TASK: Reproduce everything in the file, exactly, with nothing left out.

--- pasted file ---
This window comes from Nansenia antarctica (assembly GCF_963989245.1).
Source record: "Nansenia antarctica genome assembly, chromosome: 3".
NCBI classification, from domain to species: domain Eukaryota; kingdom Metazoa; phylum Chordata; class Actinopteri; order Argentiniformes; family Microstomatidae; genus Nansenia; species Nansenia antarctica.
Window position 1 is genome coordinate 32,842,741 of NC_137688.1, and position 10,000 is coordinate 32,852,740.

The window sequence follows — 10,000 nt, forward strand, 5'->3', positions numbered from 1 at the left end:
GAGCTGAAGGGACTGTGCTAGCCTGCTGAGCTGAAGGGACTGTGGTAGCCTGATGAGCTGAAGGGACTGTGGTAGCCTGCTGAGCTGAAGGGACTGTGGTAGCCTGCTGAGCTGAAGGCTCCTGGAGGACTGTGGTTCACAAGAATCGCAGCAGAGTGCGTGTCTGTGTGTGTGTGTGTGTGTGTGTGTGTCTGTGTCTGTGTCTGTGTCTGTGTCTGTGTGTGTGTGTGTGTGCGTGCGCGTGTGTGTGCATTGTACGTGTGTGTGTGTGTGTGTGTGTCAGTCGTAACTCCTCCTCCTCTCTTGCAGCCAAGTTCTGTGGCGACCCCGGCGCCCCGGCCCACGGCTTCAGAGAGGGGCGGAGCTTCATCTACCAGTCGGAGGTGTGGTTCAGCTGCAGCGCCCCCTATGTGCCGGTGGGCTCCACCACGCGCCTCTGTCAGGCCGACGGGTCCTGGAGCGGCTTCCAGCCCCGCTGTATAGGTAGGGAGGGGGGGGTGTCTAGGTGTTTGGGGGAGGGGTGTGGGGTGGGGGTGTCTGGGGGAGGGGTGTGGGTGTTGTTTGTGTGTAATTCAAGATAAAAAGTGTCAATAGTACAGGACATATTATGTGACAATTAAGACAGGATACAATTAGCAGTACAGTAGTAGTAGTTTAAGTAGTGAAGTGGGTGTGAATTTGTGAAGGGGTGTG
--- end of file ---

This window comes from Nansenia antarctica (assembly GCF_963989245.1).
Source record: "Nansenia antarctica genome assembly, chromosome: 3".
NCBI classification, from domain to species: domain Eukaryota; kingdom Metazoa; phylum Chordata; class Actinopteri; order Argentiniformes; family Microstomatidae; genus Nansenia; species Nansenia antarctica.
Window position 1 is genome coordinate 32,842,741 of NC_137688.1, and position 10,000 is coordinate 32,852,740.

The window sequence follows — 10,000 nt, forward strand, 5'->3', positions numbered from 1 at the left end:
GAGCTGAAGGGACTGTGCTAGCCTGCTGAGCTGAAGGGACTGTGGTAGCCTGATGAGCTGAAGGGACTGTGGTAGCCTGCTGAGCTGAAGGGACTGTGGTAGCCTGCTGAGCTGAAGGCTCCTGGAGGACTGTGGTTCACAAGAATCGCAGCAGAGTGCGTGTCTGTGTGTGTGTGTGTGTGTGTGTGTGTCTGTGTCTGTGTCTGTGTCTGTGTCTGTGTGTGTGTGTGTGTGCGTGCGCGTGTGTGTGCATTGTACGTGTGTGTGTGTGTGTGTGTGTCAGTCGTAACTCCTCCTCCTCTCTTGCAGCCAAGTTCTGTGGCGACCCCGGCGCCCCGGCCCACGGCTTCAGAGAGGGGCGGAGCTTCATCTACCAGTCGGAGGTGTGGTTCAGCTGCAGCGCCCCCTATGTGCCGGTGGGCTCCACCACGCGCCTCTGTCAGGCCGACGGGTCCTGGAGCGGCTTCCAGCCCCGCTGTATAGGTAGGGAGGGGGGGGTGTCTAGGTGTTTGGGGGAGGGGTGTGGGGTGGGGGTGTCTGGGGGAGGGGTGTGGGTGTTGTTTGTGTGTAATTCAAGATAAAAAGTGTCAATAGTACAGGACATATTATGTGACAATTAAGACAGGATACAATTAGCAGTACAGTAGTAGTAGTTTAAGTAGTGAAGTGGGTGTGAATTTGTGAAGGGGTGTG